When is probate the better way to settle an Estate?

By Attorney Truman Scarborough

Probate is required when property is titled just in the decedent’s name without any beneficiaries. A will by itself does not transfer property to the heirs. Probate is needed to access and finally distribute the assets to the heirs. Normally, we try to avoid probate because of the cost, time, and aggravation involved in the court process. Formal Probate takes six months or longer. Expenses include attorney fees at around 3% of the gross assets.

With a trust the probate court process can be avoided shortening the time and reducing expenses to settle an estate.  The successor trustee of the trust has immediate control of assets and can settle the estate without court supervision. However, there can be risks with a trust if your choice for successor trustee does not have the time or ability to settle the estate or if his/her appointment would create conflicts.  A financial institution could be named to serve as successor trustee. But if the estate is small, a financial institution may not be willing to serve or their fee could consume a large portion of the estate. One option is to have the Probate Court supervise the settling of the estate.  

With Probate, the Court must be shown that everything is proceeding in accordance with the Florida Probate Code. To understand why there are advantages in having the court involved in settling an estate, we need to look at the issue from both the beneficiaries’ and the administrator’s perspectives.

Why probate may be helpful from the beneficiaries’ perspective: With a trust, except for annual accountings, the trustee is under few time restraints. On the other hand, the Probate Code sets forth a number of timelines for providing the beneficiaries information throughout the process. The Personal Representative (Executor) must provide beneficiaries with copies of the all the court pleadings which include an inventory and accounting. If an estate is not closed in one year, the Personal Representative must explain the reason why to the court. Since the probate court automatically enforces these requirements, no action is generally required by a beneficiary.  If something is not right in probate, all a beneficiary has to do is file an objection with the court. But with a trust, if something is wrong or nothing is happening, the beneficiary will have to initiate a separate legal action. The services of an attorney would be needed to file the law suit which could be expensive.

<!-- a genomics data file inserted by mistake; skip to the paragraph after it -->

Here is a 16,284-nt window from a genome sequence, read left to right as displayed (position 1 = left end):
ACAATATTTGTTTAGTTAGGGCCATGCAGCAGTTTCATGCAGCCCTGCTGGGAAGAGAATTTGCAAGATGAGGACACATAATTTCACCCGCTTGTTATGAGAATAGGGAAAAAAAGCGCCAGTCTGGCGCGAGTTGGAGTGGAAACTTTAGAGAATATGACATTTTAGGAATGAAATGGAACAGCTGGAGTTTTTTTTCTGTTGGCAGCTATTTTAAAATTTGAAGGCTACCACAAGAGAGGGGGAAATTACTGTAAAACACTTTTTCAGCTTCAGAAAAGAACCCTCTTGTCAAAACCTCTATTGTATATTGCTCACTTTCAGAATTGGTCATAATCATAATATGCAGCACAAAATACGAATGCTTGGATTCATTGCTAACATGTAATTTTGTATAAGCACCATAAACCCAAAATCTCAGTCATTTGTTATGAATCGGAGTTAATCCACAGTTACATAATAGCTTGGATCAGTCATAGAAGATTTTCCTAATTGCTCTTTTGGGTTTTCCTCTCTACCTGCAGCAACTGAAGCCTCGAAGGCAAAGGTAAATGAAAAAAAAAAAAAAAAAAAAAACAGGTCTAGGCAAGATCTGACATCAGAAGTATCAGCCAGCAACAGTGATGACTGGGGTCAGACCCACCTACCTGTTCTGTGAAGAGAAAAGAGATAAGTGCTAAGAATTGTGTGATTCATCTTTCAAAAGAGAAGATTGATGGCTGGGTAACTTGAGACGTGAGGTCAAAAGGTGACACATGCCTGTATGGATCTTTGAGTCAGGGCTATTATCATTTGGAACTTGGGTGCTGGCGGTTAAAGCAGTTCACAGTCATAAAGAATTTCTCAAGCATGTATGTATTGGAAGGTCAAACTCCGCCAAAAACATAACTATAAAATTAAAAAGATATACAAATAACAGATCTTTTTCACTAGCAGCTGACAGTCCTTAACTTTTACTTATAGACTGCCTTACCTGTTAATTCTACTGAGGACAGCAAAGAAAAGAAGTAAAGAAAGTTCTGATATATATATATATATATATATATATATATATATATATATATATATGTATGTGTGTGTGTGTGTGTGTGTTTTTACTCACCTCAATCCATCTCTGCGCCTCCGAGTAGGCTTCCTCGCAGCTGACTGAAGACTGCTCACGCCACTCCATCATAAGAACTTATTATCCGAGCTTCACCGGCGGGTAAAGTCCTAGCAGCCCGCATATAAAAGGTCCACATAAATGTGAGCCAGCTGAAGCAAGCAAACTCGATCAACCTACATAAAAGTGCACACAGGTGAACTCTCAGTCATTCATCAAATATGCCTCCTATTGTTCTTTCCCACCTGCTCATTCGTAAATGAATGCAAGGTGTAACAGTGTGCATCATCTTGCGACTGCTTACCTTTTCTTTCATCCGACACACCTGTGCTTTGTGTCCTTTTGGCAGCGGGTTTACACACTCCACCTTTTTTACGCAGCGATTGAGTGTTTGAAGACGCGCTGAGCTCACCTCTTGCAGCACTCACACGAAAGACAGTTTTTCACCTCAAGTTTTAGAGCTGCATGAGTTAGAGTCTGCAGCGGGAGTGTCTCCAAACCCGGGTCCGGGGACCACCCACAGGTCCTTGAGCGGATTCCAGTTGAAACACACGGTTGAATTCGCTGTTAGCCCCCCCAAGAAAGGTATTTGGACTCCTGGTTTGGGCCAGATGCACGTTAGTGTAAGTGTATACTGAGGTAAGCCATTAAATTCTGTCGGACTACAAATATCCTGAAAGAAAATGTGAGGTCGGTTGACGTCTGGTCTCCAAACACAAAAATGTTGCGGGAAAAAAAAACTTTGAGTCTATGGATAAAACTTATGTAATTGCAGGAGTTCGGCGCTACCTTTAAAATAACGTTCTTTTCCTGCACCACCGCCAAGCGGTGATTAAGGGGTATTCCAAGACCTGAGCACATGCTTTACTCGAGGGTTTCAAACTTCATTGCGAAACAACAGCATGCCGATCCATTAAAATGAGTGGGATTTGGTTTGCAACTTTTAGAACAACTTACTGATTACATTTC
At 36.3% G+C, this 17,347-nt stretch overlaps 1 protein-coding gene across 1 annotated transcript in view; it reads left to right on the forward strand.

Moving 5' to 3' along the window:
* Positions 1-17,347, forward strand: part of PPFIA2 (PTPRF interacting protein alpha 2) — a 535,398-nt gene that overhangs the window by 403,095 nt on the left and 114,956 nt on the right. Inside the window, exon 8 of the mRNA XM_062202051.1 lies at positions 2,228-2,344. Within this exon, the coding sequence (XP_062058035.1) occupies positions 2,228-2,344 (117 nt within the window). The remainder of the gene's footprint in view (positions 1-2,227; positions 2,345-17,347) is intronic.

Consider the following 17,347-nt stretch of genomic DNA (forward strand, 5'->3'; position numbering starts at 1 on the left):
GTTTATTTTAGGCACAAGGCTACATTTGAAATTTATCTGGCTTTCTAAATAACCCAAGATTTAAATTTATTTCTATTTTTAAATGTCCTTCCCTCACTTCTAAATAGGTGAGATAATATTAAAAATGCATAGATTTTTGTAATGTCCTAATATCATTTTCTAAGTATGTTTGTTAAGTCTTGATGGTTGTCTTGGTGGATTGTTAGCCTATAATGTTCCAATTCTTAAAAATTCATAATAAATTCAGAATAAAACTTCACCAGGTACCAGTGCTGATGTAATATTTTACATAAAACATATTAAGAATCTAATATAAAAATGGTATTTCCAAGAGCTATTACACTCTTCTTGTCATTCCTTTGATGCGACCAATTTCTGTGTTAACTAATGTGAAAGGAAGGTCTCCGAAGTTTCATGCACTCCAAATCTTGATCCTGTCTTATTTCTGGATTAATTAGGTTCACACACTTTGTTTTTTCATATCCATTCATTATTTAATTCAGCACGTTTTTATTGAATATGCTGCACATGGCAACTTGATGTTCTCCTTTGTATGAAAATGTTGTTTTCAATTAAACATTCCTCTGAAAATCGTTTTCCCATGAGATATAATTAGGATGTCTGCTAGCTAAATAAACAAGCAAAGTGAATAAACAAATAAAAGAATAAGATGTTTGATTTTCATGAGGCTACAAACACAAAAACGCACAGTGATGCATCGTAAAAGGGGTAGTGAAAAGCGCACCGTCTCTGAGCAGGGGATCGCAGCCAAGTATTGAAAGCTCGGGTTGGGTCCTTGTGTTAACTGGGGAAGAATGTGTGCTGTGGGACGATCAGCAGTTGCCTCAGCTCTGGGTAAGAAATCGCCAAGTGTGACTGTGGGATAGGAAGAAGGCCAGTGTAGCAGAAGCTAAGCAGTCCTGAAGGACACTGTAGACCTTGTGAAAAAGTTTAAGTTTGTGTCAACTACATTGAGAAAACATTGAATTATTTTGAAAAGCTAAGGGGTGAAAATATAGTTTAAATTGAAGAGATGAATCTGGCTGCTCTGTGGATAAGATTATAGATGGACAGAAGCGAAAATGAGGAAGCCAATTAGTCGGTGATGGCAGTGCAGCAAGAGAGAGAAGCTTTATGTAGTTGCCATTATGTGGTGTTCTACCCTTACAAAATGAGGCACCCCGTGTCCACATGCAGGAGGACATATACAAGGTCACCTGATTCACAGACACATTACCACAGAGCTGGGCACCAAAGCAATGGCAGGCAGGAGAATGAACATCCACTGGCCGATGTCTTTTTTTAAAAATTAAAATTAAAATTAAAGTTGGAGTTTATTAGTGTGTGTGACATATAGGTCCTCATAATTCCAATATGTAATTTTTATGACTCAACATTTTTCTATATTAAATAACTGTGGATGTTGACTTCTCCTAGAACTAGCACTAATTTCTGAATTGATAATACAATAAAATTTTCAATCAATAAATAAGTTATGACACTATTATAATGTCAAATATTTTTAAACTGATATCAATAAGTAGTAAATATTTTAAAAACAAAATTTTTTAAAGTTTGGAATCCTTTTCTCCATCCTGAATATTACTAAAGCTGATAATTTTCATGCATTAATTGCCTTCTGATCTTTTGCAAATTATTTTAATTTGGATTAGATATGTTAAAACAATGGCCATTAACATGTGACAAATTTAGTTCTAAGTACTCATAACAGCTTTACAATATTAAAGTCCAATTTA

Why probate may be helpful from the administrator’s perspective:  A trustee is liable for damages resulting from a failure to fulfill his/her duties. To be released from further responsibility and liability a trustee needs to bring the administration of the trust to a conclusion and obtain releases from the beneficiaries. If a beneficiary refuses to cooperate, it can delay settling the trust and distribution to other beneficiaries. The trustee can send a notice to beneficiaries stating that if they wish to object, they must file a lawsuit within six months. In contrast, closure is simple and direct with probate. Beneficiaries are given 30 days to object to the Petition for Discharge and proposed distribution. If no objections are filed, the court enters an Order closing of the estate and releasing the Personal Representative from further liability.  

For further information on your estate planning options you may be interested in Attorney Truman Scarborough’s Booklet on Estate Planning in Florida. It is available without charge or obligation by calling (321) 267 – 4770. His office is located at 239 Harrison Street, Titusville, Florida.